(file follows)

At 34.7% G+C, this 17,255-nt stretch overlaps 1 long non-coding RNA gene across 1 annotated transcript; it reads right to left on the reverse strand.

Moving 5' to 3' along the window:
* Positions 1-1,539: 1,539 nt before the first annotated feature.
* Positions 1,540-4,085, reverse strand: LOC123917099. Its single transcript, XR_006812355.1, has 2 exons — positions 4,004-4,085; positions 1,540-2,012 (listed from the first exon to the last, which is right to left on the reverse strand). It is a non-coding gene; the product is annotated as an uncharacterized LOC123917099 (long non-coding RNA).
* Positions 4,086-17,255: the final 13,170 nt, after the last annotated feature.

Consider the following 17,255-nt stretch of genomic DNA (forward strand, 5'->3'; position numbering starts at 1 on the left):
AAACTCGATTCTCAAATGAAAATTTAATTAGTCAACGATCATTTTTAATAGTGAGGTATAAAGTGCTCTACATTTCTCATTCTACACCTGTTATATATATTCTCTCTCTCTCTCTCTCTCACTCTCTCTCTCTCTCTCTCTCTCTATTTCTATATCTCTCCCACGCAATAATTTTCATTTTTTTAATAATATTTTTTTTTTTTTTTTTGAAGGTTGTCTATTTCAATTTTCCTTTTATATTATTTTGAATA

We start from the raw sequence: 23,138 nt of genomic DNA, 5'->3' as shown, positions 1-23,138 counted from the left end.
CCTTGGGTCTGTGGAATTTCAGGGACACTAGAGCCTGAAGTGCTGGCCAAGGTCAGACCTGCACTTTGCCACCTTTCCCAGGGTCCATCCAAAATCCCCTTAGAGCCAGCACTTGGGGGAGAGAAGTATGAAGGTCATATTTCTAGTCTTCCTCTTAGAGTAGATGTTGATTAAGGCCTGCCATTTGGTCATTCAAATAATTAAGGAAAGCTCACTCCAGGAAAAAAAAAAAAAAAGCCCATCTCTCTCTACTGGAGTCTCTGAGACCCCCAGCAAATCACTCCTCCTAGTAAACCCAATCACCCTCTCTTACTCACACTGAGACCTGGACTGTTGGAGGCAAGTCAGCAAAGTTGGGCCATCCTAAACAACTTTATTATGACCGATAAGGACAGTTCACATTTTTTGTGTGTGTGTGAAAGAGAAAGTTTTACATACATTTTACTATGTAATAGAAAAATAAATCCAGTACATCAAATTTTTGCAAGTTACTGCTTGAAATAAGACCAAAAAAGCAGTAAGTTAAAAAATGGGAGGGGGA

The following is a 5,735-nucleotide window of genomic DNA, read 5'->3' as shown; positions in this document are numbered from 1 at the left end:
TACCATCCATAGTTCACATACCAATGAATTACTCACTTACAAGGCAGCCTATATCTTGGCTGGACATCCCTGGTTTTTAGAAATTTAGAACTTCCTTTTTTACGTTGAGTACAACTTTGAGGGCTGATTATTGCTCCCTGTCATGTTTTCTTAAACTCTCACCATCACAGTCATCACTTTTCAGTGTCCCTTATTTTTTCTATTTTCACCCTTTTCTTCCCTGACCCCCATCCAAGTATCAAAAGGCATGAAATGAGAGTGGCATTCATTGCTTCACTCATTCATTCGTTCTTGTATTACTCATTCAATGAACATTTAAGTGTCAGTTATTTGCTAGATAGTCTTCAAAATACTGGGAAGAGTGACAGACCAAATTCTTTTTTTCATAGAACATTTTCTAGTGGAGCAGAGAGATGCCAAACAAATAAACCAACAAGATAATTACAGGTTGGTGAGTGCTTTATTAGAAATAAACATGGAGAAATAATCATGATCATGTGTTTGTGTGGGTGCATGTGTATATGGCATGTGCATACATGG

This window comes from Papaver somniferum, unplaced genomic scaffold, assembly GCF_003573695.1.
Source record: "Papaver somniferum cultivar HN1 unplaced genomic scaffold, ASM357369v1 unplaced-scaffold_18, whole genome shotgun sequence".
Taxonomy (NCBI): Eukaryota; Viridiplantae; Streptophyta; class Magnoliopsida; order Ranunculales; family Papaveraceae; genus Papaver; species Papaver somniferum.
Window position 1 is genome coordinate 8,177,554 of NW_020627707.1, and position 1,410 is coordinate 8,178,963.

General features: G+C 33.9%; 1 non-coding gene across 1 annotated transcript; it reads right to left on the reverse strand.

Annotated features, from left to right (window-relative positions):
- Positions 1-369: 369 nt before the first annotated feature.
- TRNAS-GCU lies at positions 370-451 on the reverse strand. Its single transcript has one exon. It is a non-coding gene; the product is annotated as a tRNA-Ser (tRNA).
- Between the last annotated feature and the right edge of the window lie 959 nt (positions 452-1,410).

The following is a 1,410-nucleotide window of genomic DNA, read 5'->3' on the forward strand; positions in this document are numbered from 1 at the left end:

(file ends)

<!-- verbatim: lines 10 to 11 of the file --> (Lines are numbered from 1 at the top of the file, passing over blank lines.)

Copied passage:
The following is a 5,735-nucleotide window of genomic DNA, read 5'->3' as shown; positions in this document are numbered from 1 at the left end:
TACCATCCATAGTTCACATACCAATGAATTACTCACTTACAAGGCAGCCTATATCTTGGCTGGACATCCCTGGTTTTTAGAAATTTAGAACTTCCTTTTTTACGTTGAGTACAACTTTGAGGGCTGATTATTGCTCCCTGTCATGTTTTCTTAAACTCTCACCATCACAGTCATCACTTTTCAGTGTCCCTTATTTTTTCTATTTTCACCCTTTTCTTCCCTGACCCCCATCCAAGTATCAAAAGGCATGAAATGAGAGTGGCATTCATTGCTTCACTCATTCATTCGTTCTTGTATTACTCATTCAATGAACATTTAAGTGTCAGTTATTTGCTAGATAGTCTTCAAAATACTGGGAAGAGTGACAGACCAAATTCTTTTTTTCATAGAACATTTTCTAGTGGAGCAGAGAGATGCCAAACAAATAAACCAACAAGATAATTACAGGTTGGTGAGTGCTTTATTAGAAATAAACATGGAGAAATAATCATGATCATGTGTTTGTGTGGGTGCATGTGTATATGGCATGTGCATACATGG